His words: “The ownership mix, with the Nigeria Government, through the National Oil Company owning just 49%, and having international companies owning 51% has brought tremendous benefits. Most importantly, it has allowed significant funding through international banks required for the construction of both the plants and the ships. Secondly, such a mix has ensured that the international companies bring to bear on the company, international standards and best practices. Thirdly, with a significant shareholding, the government, through NNPC, has been able to drive the national agenda for social and nationalistic causes such as the Nigerianisation plan. That plan has directly resulted in a corps of well-trained Nigerian professionals, many of whom have had the opportunity to understudy and eventually succeed expatriates over a period of time.”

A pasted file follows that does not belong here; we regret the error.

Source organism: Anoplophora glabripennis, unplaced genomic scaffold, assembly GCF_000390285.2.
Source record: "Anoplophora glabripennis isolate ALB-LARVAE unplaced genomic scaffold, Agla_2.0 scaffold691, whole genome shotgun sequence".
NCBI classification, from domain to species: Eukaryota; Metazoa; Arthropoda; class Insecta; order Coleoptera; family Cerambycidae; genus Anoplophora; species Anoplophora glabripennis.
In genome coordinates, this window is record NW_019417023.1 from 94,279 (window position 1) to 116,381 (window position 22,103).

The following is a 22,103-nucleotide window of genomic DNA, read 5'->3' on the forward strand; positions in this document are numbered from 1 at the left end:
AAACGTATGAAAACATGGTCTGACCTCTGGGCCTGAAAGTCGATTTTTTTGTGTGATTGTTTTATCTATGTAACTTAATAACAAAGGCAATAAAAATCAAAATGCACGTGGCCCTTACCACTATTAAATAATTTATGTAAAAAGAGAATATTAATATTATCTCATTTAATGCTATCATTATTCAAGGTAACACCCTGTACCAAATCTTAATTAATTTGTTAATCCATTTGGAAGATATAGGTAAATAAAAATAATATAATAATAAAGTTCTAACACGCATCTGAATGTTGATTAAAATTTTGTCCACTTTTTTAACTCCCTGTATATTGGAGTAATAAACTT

Attah added that as an independent Incorporated Joint Venture, Nigeria LNG enjoys the benefits of an independent Board of Directors comprising of nominees from the shareholders. He said that with the governance structure, decisions are taken faster as they are not subjected to the usual bureaucratic bottlenecks that are seen in the upstream sector, and funding is not an issue as the company is able to fund all its operating expenses and capital expenditure, only subject to board approval. The joint venture model where the upstream companies obtain funding through an appropriation process at the legislature does not apply to NLNG, he further said.